The DFL-led Minnesota House passed a 20-cents-per-gallon gas tax hike Monday to improve the state's roads and bridges, delivering on one of Gov. Tim Walz's top policy priorities, but one that faces resolute opposition in the Republican-controlled Senate.

The bill would raise the state gas tax over four years and then increase with inflation after that. It also would increase the metro sales tax by a half cent and raise car registration fees.

It passed the House on a mostly party-line 74 to 58 vote. Senate Republicans have long vowed to fight the proposal, which would push the gas tax from 28.5 cents to 48.5 cents per gallon — a 70% increase.

"We're not going to do a gas tax," said Senate GOP Majority Leader Paul Gazelka, R-Nisswa. "I've made it very clear that is not a direction we're going to go."

The House plan — similar to a proposal offered by the DFL governor — would provide an extra $1 billion in road and bridge funding and $400 million in transit upgrades during the next two years, and even more after that.

"Minnesotans want safe, modern, efficient transportation," said Speaker Melissa Hortman, DFL-Brooklyn Park. "The needs are obvious. All you need to do is get in your car and go somewhere and it is clear we have underinvested in transportation."

Despite Senate Republicans' commitment to zero gas tax increase, Hortman made clear that Democrats are determined to raise more money for transportation infrastructure, suggesting that their differences could threaten the Legislature's adjournment date. "I don't plan on leaving the building until we have long-term, sustainable funding for transportation," she said.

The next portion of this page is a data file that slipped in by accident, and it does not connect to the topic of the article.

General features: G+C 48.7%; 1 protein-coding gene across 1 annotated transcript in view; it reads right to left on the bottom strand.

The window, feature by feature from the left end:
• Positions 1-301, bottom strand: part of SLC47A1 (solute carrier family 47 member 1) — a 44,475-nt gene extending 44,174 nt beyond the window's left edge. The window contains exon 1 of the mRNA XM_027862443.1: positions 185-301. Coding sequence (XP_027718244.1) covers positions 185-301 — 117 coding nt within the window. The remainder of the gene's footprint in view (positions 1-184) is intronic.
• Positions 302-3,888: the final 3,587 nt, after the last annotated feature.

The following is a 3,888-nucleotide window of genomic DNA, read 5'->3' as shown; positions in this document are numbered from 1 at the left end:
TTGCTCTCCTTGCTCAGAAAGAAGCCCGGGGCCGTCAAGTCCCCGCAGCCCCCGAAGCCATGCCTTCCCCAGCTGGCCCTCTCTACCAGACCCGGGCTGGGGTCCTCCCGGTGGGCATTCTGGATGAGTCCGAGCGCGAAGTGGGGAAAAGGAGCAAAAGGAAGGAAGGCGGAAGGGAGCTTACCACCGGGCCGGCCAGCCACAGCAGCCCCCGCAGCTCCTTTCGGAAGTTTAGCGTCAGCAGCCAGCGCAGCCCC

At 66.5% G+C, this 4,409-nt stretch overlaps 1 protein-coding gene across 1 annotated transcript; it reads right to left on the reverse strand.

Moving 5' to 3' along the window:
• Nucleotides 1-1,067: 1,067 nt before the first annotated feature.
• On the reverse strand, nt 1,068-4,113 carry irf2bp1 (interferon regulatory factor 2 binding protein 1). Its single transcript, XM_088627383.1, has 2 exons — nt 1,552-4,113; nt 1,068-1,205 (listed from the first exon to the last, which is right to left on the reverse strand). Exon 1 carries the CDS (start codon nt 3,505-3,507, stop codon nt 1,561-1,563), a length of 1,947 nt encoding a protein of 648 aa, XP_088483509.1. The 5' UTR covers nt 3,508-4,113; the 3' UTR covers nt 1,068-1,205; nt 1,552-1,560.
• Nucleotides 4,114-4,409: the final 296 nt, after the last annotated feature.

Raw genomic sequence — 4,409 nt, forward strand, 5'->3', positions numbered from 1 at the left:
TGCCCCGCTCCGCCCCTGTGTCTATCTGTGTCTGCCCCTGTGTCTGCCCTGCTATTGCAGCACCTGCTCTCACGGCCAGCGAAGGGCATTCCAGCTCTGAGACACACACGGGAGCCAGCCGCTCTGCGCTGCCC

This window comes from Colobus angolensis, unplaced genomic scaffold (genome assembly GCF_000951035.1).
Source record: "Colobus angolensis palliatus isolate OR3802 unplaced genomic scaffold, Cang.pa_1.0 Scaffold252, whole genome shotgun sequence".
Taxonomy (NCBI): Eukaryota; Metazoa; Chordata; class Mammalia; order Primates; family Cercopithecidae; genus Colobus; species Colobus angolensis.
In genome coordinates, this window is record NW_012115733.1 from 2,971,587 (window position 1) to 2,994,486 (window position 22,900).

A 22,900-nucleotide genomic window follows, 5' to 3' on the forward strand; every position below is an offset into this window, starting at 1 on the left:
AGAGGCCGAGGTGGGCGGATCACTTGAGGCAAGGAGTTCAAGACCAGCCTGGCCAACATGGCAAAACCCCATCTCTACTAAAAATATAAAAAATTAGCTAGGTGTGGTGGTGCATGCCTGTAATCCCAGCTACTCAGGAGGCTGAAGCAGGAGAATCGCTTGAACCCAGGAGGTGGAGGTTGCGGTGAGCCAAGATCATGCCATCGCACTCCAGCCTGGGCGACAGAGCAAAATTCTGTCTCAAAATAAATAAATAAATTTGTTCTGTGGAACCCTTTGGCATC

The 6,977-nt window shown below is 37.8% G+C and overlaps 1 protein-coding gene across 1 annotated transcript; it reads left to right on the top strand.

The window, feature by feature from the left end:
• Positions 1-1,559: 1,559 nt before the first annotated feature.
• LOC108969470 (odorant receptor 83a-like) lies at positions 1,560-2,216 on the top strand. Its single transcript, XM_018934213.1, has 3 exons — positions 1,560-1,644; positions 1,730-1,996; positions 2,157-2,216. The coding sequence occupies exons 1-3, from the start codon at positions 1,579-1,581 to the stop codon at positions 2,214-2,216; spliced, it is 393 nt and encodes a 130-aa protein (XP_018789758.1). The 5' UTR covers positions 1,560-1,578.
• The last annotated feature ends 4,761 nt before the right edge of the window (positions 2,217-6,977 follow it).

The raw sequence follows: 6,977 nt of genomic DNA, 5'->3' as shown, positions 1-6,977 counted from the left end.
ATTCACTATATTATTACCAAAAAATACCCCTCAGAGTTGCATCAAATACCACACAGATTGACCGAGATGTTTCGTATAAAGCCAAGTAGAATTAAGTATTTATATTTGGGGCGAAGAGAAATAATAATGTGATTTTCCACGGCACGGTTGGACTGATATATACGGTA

The Legislature has a May 20 deadline to finish its work on a two-year state budget that will likely top $45 billion.

Although the gas tax is dedicated to roads by virtue of the state Constitution, the debate over the proposal is part of a larger dispute between the two parties about spending on government programs. The House DFL plan would shift some sales tax money currently dedicated to roads back into the general fund that pays for schools, health programs, parks and other services. They would use part of their proposed gas tax increase to fill the gap in the road fund caused by this sales tax shift.

House Republicans voiced strenuous opposition in a gas tax debate that started last week and continued Monday, with GOP lawmakers offering dozens of amendments, most of them defeated in party-line votes.

"This is highway robbery," said Rep. Jon Koznick, R-Lakeville. "If you're a hockey family and you're driving around the state of Minnesota, hockey just got a lot more expensive."

A 15-gallon tank of gas would cost an extra $3, once the proposed tax increase is fully phased in. Republicans seized on a recent report from Walz's own Department of Revenue showing the gas tax increase would hit lower income Minnesotans hardest.

State transportation spending is up more than one-third since 2012, but the Minnesota Department of Transportation says too much recent investment has gone to debt service, while increasing construction costs have eaten into the buying power of the current gas tax.

Walz reiterated his support for the tax increase Monday.

"I'm willing to listen to [Republicans] on this, but at this point in time, there's a need that's out there. I showed us how we pay for it, and I'd like to continue down that road," he said.